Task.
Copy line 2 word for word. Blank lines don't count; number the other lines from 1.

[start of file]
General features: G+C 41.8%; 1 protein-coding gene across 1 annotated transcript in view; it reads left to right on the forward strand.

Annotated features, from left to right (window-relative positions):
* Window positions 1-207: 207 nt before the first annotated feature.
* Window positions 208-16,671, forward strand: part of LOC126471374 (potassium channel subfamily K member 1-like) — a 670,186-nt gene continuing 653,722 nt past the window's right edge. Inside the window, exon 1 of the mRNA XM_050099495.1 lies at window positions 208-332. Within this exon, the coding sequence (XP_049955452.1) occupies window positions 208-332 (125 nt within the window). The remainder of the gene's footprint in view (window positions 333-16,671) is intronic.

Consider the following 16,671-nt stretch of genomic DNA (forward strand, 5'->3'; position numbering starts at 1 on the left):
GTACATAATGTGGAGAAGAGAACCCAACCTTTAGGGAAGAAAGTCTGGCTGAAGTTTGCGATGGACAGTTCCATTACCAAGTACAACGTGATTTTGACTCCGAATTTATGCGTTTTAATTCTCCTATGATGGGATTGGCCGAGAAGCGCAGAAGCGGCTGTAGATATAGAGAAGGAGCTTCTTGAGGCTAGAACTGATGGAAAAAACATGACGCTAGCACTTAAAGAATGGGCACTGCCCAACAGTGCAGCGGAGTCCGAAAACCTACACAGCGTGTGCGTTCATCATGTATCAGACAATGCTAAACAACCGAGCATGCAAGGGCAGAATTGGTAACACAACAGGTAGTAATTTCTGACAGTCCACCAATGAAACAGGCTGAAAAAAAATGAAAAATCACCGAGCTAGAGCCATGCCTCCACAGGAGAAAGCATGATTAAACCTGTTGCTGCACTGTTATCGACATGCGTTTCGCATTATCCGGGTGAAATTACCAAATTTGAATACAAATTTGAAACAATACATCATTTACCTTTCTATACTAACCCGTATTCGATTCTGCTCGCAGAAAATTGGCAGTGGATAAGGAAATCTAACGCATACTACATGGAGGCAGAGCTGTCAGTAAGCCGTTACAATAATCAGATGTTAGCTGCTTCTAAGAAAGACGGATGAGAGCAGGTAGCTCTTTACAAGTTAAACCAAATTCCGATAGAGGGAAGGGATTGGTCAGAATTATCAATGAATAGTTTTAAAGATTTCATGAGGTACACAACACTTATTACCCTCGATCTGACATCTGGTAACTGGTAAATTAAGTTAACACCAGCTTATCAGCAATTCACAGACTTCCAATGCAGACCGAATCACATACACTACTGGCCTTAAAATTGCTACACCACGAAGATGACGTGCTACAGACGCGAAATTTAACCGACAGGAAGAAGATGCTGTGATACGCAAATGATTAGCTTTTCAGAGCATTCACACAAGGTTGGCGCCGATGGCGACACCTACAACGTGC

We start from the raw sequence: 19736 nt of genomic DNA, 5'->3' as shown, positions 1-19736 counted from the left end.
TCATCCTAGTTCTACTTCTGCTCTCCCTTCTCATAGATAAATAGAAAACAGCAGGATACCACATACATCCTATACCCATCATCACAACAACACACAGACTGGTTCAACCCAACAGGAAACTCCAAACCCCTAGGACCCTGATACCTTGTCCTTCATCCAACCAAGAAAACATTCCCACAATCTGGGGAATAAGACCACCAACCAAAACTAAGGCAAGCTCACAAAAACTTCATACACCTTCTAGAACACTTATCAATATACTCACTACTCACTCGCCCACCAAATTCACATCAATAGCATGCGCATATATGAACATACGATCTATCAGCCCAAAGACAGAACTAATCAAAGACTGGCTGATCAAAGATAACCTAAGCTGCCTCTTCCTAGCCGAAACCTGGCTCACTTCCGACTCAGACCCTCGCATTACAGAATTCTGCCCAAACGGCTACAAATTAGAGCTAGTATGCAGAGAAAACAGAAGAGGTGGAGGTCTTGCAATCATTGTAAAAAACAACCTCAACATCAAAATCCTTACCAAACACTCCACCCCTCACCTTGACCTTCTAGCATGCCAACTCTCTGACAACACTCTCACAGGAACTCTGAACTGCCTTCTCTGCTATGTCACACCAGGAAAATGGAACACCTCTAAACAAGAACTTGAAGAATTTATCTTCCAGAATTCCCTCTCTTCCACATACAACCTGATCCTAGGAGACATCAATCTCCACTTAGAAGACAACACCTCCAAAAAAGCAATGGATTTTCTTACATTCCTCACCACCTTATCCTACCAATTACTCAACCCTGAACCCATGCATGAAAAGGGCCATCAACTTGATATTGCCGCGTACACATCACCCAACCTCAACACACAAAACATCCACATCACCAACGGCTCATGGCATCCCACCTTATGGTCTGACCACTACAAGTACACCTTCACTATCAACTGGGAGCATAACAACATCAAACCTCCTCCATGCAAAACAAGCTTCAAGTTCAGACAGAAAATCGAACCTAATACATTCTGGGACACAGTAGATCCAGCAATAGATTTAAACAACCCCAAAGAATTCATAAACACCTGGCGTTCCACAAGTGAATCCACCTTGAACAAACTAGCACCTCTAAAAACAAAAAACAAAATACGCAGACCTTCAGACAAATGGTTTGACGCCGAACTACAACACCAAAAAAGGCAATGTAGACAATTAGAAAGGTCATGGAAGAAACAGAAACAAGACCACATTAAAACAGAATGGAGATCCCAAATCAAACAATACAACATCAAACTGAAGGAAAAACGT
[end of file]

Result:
Annotated features, from left to right (window-relative positions):